(Editor’s note: U.S. Sen. John McCain died in late August and was buried last week. Jim Pat Mills, a resident of Paris, knew McCain and decided to share these memories.)
I was blessed to share short-but-personal conversations with Sen. John McCain four times in three states during his courageous standard-setting life. But, this set of blessings does not make me unique, because Sen. McCain would listen to almost anyone who showed respect for our great country.
I witnessed Sen. McCain even suffering a few fools, as long as their message was one of respect, reverence, and gratefulness for the United States of America, its military (especially its combat veterans), its flag, its national anthem, and its solemn motto: In God We Trust.
His whole life, from birth to death, was bathed in American patriotism.
I first spent some time with Sen. McCain at Fort Huachuca, Ariz., many years ago, during an Intelligence Center dedication ceremony, where we shared some of our Vietnam War experiences. At one point, I felt that I was hogging his precious time; but he literally would not let me go; and, with the assistance of an aide-de-camp, he ushered me into a private classroom where we continued our Vietnam conversation uninterrupted for about 30 minutes.
I later spent a wonderful evening with him, at his table during a fund-raiser in Dallas, where I lived and worked for 25 years. He made everyone at his table, including me, feel like the most important folks in the room and I assure you I was far from that, especially since sitting at the table next to us was the future President of the United States, then-Texas Gov. George W. Bush.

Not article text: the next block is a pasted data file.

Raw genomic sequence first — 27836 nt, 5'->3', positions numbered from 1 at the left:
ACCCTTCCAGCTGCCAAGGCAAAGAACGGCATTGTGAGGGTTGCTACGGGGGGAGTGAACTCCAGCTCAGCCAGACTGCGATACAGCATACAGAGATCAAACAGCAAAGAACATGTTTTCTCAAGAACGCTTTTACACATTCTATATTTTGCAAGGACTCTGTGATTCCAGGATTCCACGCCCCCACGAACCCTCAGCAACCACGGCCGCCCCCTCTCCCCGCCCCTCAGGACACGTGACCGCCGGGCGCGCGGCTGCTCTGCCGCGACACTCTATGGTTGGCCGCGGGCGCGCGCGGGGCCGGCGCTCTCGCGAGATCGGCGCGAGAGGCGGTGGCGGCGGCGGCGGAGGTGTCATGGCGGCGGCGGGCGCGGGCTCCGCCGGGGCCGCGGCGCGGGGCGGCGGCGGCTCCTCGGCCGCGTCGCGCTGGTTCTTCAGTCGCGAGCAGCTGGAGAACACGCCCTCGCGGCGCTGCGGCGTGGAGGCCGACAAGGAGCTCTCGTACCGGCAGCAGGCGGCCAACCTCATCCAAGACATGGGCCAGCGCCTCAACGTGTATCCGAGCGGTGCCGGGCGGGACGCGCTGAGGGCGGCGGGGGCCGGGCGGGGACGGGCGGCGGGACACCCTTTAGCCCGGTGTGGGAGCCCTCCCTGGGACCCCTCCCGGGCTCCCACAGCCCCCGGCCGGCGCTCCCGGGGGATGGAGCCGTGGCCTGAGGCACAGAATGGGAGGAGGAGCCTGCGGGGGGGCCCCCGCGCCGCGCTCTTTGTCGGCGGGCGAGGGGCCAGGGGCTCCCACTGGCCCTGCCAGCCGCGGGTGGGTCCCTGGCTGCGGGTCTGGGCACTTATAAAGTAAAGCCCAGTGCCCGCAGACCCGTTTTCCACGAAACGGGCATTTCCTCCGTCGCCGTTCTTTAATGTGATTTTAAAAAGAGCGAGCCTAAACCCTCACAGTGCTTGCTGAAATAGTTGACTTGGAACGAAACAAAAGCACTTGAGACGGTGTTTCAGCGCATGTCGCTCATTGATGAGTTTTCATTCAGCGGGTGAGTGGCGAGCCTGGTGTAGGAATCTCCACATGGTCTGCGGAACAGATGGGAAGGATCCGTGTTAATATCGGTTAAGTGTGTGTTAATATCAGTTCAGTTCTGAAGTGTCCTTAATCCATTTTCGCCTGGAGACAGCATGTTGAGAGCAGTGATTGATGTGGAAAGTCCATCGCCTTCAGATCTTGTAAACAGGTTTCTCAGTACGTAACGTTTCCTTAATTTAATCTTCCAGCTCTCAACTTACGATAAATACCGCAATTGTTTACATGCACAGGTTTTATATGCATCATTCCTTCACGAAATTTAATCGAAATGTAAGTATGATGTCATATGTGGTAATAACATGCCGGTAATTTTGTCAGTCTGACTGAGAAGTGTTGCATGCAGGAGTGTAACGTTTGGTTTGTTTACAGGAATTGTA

I visited Sen. McCain in his Washington office for a 15-minute meeting about the then-mess at the Department of Veterans Affairs. He called me three times after that meeting for more of my thoughts on this continuing important issue.
Gov. Asa Hutchinson appointed me State Chairman of the Veterans-for-Asa Campaign; and, because Gov. Hutchinson knew of my link with Sen. McCain, he had me sit next to Sen. McCain at the head table for the standing-room-only fund-raiser dinner in the immense Northwest Arkansas Convention Center. After I led the crowd of several thousands in the Pledge of Allegiance, Sen. McCain tapped me on my shoulder. I turned to him and, with tearful eyes, he said, “Jim-Pat, I’ve never heard the Pledge led better. I’ve never felt prouder to be an American than I did at that moment.”
I was honored by an invitation to attend the Aug. 31 Washington service for Sen. McCain; but I had to pass because, on the 31st, I had a long-standing oil and gas appointment in Fort Smith during the day and I had promised Ron Koch that I’d watch the County Line FFA kids show their animals that night at the county fair in Charleston. You see, I know John McCain would have insisted that those commitments were much more important than the Washington media show. He was one of the most courageous Americans.
My wife, Paula, and I will pay our respects to Sen. McCain at his graveside later this year.